“We are so lucky in Tasmania because our best produce travels minimal miles and is at its prime when we get it. Cooking oils are recycled, the hydroelectricity has a zero-carbon footprint, and the kitchen uses no plastic storage containers.”
Roasted leeks with pickled slippery jacks, cauliflower purée, turnip, and soy jelly; steamed Ray’s bream with rhubarb and raspberry beurre noisette, and basil; and Tasmanian scallop pudding with daikon, pickled cucumber and carrot, and chicken consommé.
The aptly named A Tiny Place (yes, it is tiny) wears the hallmarks of the proud chef-owned bistro well.
Philippe Leban has gone for a minimalist model in this character-drenched Battery Point worker’s cottage with maximum results. His French-inspired, Tasmanian-sourced cooking is designed not only to please but to showcase overlooked vegetables and even utilize “pests” such as the introduced Japanese sea urchin. Locally grown organic leeks, for instance, are served roasted, with foraged pickled slippery jacks, cauliflower purée, turnip and soy jelly, to deliciously spotlight a deeply neglected vegetable.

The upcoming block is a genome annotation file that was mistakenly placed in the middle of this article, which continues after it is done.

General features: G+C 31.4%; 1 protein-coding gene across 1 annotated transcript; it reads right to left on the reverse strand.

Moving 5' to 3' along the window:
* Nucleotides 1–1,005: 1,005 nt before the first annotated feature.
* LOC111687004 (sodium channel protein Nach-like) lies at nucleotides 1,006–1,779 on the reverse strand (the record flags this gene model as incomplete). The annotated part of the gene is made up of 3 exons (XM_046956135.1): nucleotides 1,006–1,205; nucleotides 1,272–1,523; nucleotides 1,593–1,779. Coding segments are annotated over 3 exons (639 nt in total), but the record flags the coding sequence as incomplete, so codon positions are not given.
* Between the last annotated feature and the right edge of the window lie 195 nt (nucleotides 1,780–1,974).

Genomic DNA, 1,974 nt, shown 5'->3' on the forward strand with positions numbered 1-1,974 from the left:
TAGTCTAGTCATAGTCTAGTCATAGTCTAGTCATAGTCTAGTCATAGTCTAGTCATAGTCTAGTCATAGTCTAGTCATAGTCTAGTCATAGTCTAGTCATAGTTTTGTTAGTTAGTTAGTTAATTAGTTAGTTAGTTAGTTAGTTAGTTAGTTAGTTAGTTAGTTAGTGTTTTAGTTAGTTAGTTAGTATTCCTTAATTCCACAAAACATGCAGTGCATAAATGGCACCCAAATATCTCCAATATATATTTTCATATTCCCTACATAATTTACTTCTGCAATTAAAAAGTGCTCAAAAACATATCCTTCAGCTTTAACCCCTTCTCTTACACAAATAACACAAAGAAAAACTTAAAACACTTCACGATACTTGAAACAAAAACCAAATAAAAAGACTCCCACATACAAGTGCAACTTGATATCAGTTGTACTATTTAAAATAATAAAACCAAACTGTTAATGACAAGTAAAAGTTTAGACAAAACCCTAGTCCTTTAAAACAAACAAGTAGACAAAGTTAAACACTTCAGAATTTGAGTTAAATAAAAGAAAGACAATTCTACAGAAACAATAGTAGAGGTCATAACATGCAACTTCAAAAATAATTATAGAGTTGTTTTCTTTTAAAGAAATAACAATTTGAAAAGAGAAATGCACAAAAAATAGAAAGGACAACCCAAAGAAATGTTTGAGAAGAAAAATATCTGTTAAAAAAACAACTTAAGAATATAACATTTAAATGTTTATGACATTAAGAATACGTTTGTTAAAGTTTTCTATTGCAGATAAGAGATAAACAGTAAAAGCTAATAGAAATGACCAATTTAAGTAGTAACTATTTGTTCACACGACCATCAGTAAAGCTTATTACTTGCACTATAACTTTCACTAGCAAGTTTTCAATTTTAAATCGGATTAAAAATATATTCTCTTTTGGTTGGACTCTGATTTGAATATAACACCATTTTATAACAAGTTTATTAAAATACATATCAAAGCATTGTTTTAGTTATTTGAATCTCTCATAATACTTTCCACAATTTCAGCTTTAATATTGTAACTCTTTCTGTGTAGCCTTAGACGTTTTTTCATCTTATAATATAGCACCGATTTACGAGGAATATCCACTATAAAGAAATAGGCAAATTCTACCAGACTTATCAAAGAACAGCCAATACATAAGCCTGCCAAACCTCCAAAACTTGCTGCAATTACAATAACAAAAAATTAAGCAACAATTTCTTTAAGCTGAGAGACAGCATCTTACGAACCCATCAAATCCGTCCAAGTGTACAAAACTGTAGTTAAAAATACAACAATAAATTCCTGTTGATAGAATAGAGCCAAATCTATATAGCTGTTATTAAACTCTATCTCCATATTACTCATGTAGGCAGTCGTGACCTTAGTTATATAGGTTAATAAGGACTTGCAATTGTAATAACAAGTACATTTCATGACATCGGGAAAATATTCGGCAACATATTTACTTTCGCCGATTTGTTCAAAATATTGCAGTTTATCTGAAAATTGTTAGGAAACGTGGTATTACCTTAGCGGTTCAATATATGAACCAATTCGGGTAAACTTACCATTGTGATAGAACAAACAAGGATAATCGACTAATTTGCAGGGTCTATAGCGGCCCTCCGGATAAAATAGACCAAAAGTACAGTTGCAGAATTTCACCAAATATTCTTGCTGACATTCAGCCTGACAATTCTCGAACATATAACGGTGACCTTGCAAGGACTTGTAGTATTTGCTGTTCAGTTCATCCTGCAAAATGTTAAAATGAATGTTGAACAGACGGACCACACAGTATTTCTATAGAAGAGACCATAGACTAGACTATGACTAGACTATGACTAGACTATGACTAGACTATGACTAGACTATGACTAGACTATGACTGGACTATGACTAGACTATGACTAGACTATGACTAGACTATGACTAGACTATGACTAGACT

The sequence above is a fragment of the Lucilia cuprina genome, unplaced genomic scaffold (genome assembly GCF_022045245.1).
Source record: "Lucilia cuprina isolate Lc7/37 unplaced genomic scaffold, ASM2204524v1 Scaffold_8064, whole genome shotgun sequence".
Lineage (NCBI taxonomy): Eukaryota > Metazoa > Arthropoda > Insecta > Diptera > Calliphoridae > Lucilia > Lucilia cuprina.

Leban takes great joy in his island-state surroundings and hero suppliers, such as fisher Mark Eather. It’s Tassie’s global moment, and A Tiny Place has a big part to play.
“Outrageously good smells of traditional cooking wafting from the back kitchen ... hugely appealing.”
–John Lethlean, The Australian